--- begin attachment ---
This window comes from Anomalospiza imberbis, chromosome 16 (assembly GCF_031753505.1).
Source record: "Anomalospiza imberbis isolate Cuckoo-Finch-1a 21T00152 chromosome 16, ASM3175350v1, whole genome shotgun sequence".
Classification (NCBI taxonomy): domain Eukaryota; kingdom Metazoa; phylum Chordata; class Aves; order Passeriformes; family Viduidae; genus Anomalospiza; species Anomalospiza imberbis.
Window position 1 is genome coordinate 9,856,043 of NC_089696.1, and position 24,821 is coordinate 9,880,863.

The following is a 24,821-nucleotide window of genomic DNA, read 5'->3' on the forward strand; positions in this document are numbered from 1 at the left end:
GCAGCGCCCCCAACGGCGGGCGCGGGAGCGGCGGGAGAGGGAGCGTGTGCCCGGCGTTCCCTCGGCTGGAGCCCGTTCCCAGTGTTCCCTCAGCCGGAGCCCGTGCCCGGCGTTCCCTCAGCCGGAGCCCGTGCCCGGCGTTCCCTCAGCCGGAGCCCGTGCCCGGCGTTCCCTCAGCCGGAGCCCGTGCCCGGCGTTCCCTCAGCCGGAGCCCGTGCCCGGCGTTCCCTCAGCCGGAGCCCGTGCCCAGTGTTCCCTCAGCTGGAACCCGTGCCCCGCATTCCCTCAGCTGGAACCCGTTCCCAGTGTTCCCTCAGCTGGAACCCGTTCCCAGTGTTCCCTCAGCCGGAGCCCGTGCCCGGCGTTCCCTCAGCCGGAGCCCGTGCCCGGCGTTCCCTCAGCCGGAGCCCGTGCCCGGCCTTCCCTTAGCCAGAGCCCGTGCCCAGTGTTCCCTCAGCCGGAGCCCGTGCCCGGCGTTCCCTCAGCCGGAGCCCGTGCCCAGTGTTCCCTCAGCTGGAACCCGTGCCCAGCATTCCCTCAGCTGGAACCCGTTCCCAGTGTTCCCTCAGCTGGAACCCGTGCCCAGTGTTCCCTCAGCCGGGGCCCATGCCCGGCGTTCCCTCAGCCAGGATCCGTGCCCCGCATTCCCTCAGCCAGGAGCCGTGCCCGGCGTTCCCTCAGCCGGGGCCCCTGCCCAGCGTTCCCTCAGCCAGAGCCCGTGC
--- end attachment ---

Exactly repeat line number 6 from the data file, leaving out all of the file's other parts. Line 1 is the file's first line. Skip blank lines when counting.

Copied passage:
GCAGCGCCCCCAACGGCGGGCGCGGGAGCGGCGGGAGAGGGAGCGTGTGCCCGGCGTTCCCTCGGCTGGAGCCCGTTCCCAGTGTTCCCTCAGCCGGAGCCCGTGCCCGGCGTTCCCTCAGCCGGAGCCCGTGCCCGGCGTTCCCTCAGCCGGAGCCCGTGCCCGGCGTTCCCTCAGCCGGAGCCCGTGCCCGGCGTTCCCTCAGCCGGAGCCCGTGCCCGGCGTTCCCTCAGCCGGAGCCCGTGCCCAGTGTTCCCTCAGCTGGAACCCGTGCCCCGCATTCCCTCAGCTGGAACCCGTTCCCAGTGTTCCCTCAGCTGGAACCCGTTCCCAGTGTTCCCTCAGCCGGAGCCCGTGCCCGGCGTTCCCTCAGCCGGAGCCCGTGCCCGGCGTTCCCTCAGCCGGAGCCCGTGCCCGGCCTTCCCTTAGCCAGAGCCCGTGCCCAGTGTTCCCTCAGCCGGAGCCCGTGCCCGGCGTTCCCTCAGCCGGAGCCCGTGCCCAGTGTTCCCTCAGCTGGAACCCGTGCCCAGCATTCCCTCAGCTGGAACCCGTTCCCAGTGTTCCCTCAGCTGGAACCCGTGCCCAGTGTTCCCTCAGCCGGGGCCCATGCCCGGCGTTCCCTCAGCCAGGATCCGTGCCCCGCATTCCCTCAGCCAGGAGCCGTGCCCGGCGTTCCCTCAGCCGGGGCCCCTGCCCAGCGTTCCCTCAGCCAGAGCCCGTGC